This past weekend, my nine-year-old son and I enjoyed hiking Landa Park’s Panther Canyon Nature Trail, checking out Comal Springs, and floating the Comal River—being careful to keep our distance from others on the trail and river.
While pausing to reflect at the springs (the largest in Texas and the southwestern United States), my son asked where the water was coming from.
Comal Springs, Landa Park, New Braunfels, Texas
Area signs and diagrams illustrated how water generally flows underground from higher elevations in the Edwards Aquifer recharge and contributing zones. But where exactly does Comal Springs water originate?
The answer isn’t a simple one, but over the past few decades, hydrogeologists have learned that the water naturally surfacing at area springs (Comal, Hueco, San Marcos) largely starts as rainfall over the recharge zone west and southwest of New Braunfels, including the area that drains into Dry Comal Creek (between Interstate 35 and Highway 46).
The Edwards Aquifer consists of a network of subsurface cavities, streams, and channels. These underground rivers quickly transport large volumes of precipitation over the recharge zone through sinkholes, fractures, and caverns to features such as Comal Springs.
In Landa Park, we seemed to be a world away from the dusty and barren strip of quarries, concrete batch plants, and cement facilities just southwest of New Braunfels along Interstate 35.
But was there an underground connection linking these disparate locations?
Indeed, in 2000, an event occurred at the New Braunfels Cemex quarry that demonstrated just how interconnected Comal and Hueco Springs—and our drinking water supply—are to the many aggregate mining facilities in Comal County. During the weekend of January 16, an estimated 2,800 gallons of diesel fuel leaked from a Dyno Nobel storage tank at Cemex into the Edwards Aquifer recharge zone. Employees didn’t discover the leak until Monday morning and didn’t report it until Tuesday. Cleanup began on Wednesday, but the mitigation effort was evidently too little—and too late.
10,000-gallon Dyno Nobel storage tank, used to store diesel fuel at the Cemex quarry in New Braunfels, Texas. Approximately 2,800 gallons of fuel spilled from this tank over the Edwards Aquifer recharge zone. Photos by TCEQ.
Within days, diesel fuel constituents started showing up in both Comal Springs and Hueco Springs, in New Braunfels.
By then, measurable amounts of volatile and semi-volatile organic compounds (VOCs and SVOCs) such as 2-methyl naphthalene, naphthalene, and xylenes had already started showing up in both Comal Springs and Hueco Springs. In a matter of days, the spilled diesel fuel apparently entered the karst aquifer and traveled underground, contaminating water several miles away.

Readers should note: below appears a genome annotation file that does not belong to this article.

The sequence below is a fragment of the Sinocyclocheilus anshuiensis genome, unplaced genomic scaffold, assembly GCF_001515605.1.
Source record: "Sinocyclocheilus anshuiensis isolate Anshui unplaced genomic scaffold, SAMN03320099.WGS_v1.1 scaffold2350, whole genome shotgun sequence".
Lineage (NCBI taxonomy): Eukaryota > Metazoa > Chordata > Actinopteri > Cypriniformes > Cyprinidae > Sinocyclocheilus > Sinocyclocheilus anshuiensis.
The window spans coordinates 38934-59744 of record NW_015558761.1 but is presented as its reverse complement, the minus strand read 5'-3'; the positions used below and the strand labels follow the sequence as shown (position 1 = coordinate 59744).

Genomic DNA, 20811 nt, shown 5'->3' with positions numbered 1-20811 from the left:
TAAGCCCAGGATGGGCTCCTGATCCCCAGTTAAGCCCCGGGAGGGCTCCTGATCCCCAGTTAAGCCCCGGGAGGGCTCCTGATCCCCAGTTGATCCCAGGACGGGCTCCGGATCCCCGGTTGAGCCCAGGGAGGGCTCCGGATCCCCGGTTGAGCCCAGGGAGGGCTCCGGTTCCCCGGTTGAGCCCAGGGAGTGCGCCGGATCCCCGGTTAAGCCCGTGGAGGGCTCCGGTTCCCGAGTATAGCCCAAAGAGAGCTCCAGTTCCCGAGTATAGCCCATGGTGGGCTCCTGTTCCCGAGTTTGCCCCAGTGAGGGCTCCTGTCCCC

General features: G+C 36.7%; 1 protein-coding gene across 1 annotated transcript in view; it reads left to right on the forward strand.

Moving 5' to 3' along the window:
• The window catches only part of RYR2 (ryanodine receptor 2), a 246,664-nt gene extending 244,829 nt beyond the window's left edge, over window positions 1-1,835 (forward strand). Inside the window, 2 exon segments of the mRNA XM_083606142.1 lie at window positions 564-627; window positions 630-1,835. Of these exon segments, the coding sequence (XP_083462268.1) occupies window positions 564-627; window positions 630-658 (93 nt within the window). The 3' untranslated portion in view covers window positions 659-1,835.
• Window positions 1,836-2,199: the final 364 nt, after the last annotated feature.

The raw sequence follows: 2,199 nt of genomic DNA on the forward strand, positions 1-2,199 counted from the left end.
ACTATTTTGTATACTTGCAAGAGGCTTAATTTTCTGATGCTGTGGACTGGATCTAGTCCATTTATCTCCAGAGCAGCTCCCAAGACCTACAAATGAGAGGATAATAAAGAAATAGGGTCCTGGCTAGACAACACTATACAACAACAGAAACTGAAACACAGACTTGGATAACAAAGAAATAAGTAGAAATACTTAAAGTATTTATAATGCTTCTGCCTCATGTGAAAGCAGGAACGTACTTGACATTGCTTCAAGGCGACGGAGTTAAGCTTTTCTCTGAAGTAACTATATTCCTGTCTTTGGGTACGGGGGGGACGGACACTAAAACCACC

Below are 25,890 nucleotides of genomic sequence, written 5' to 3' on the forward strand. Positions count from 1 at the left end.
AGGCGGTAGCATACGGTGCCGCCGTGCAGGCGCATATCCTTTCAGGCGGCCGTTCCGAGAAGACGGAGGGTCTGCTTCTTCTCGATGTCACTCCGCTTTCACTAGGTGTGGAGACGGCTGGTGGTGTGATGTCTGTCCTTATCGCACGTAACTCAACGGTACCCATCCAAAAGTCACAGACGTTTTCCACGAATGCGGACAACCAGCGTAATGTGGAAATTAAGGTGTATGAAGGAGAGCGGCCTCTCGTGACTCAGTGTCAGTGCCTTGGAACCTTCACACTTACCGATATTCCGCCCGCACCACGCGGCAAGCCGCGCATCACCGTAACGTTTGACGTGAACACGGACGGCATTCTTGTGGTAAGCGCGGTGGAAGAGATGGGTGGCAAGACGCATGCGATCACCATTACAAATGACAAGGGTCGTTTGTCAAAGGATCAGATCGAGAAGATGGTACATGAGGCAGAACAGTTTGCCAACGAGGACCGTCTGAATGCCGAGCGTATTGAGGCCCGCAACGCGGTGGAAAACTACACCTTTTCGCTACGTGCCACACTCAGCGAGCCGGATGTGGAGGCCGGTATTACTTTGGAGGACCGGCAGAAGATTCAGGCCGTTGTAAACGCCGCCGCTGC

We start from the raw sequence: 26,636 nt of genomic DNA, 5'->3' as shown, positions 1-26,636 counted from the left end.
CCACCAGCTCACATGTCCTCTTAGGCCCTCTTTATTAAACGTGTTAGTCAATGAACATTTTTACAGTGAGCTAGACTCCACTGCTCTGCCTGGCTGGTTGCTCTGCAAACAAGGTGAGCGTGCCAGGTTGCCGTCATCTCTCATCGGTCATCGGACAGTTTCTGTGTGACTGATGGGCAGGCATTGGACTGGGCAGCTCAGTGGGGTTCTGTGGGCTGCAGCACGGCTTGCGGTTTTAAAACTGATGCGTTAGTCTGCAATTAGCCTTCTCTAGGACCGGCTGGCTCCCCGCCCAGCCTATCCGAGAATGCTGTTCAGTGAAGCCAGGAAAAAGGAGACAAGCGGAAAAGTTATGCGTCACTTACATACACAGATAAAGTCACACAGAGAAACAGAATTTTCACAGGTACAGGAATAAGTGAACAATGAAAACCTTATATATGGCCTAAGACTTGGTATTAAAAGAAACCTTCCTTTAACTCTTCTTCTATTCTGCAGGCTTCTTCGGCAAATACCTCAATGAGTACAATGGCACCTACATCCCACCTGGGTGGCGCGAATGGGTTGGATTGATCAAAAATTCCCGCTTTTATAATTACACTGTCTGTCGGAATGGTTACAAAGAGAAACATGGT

Unfortunately, this wasn’t an isolated incident. Aquifer contamination from an 800-gallon gasoline spill in northern Bexar County precipitated the closure of several private wells. Tetrachloroethene (PCE) leaked into the aquifer near Uvalde in 1979—and that contamination plume is still being detected in groundwater samples four decades later.
In June of this year, a tailings pond dike at the Anderson Columbia quarry, located over the recharge zone between New Braunfels and Garden Ridge, collapsed, allowing polluted water from mining and quarrying operations to flood neighboring properties. TCEQ investigated and sent notices of violation. But the toxicity level of the escaped liquid is apparently still unknown—and the damage was already done.
If we follow Dry Comal Creek upstream to the West Fork, past FM 1863 and along FM 3009, we come to the proposed site of a new, 1500-acre quarry. Since 2017, Alabama-based Vulcan Materials has been trying to convert the former White Ranch into an open-pit limestone mine that would stretch nearly three miles across the recharge zone. So far, efforts of community volunteers opposing this quarry have prevented the start of mining operations.
Jack Olivier, a Comal County geologist, recently stated that “quarries here can act as manmade funnels into the underlying aquifers. The limestone sediment and explosives used for blasting, a combination of diesel fuel and ammonium nitrate, can be introduced inside the pits.”
As we continue to learn more about the Edwards Aquifer, one of the most environmentally sensitive features in Texas, it becomes increasingly clear that this area is the place for parks, hiking trails, and open space—not more quarries. High-risk industrial operations and hazardous chemicals jeopardize the primary water supply for over two million people and endanger unique and beautiful features such as Comal Springs.
As my son and I tubed the Comal River later that day, we noticed something quite unpleasant: a dead turtle floating in the water. I couldn’t help but wonder if that was a harbinger of things to come in Comal County.
David A. Drewa Director of Communications Stop 3009 Vulcan Quarry Preserve Our Hill Country Environment